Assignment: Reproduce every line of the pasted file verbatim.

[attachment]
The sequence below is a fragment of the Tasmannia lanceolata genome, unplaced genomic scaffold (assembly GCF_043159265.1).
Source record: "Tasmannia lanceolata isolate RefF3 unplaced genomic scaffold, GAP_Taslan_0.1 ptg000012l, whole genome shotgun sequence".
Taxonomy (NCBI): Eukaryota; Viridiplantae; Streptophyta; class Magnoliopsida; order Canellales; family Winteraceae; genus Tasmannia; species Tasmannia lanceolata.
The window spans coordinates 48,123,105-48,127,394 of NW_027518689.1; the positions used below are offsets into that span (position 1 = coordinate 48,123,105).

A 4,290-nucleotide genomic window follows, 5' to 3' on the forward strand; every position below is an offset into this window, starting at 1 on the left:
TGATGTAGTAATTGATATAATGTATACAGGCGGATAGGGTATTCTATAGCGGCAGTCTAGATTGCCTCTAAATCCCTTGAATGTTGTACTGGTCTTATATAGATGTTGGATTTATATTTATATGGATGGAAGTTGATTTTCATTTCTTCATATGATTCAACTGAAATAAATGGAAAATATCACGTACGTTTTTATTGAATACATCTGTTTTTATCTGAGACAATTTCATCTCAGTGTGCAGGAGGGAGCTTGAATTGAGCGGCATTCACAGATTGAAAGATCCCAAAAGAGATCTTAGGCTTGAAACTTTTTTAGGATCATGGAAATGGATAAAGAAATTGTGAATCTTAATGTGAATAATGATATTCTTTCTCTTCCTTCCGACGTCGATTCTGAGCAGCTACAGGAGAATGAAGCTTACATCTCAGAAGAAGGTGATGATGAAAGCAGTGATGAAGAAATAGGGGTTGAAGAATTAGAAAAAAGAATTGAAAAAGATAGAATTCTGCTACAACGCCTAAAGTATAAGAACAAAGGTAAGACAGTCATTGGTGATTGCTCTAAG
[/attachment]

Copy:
The sequence below is a fragment of the Tasmannia lanceolata genome, unplaced genomic scaffold (assembly GCF_043159265.1).
Source record: "Tasmannia lanceolata isolate RefF3 unplaced genomic scaffold, GAP_Taslan_0.1 ptg000012l, whole genome shotgun sequence".
Taxonomy (NCBI): Eukaryota; Viridiplantae; Streptophyta; class Magnoliopsida; order Canellales; family Winteraceae; genus Tasmannia; species Tasmannia lanceolata.
The window spans coordinates 48,123,105-48,127,394 of NW_027518689.1; the positions used below are offsets into that span (position 1 = coordinate 48,123,105).

A 4,290-nucleotide genomic window follows, 5' to 3' on the forward strand; every position below is an offset into this window, starting at 1 on the left:
TGATGTAGTAATTGATATAATGTATACAGGCGGATAGGGTATTCTATAGCGGCAGTCTAGATTGCCTCTAAATCCCTTGAATGTTGTACTGGTCTTATATAGATGTTGGATTTATATTTATATGGATGGAAGTTGATTTTCATTTCTTCATATGATTCAACTGAAATAAATGGAAAATATCACGTACGTTTTTATTGAATACATCTGTTTTTATCTGAGACAATTTCATCTCAGTGTGCAGGAGGGAGCTTGAATTGAGCGGCATTCACAGATTGAAAGATCCCAAAAGAGATCTTAGGCTTGAAACTTTTTTAGGATCATGGAAATGGATAAAGAAATTGTGAATCTTAATGTGAATAATGATATTCTTTCTCTTCCTTCCGACGTCGATTCTGAGCAGCTACAGGAGAATGAAGCTTACATCTCAGAAGAAGGTGATGATGAAAGCAGTGATGAAGAAATAGGGGTTGAAGAATTAGAAAAAAGAATTGAAAAAGATAGAATTCTGCTACAACGCCTAAAGTATAAGAACAAAGGTAAGACAGTCATTGGTGATTGCTCTAAG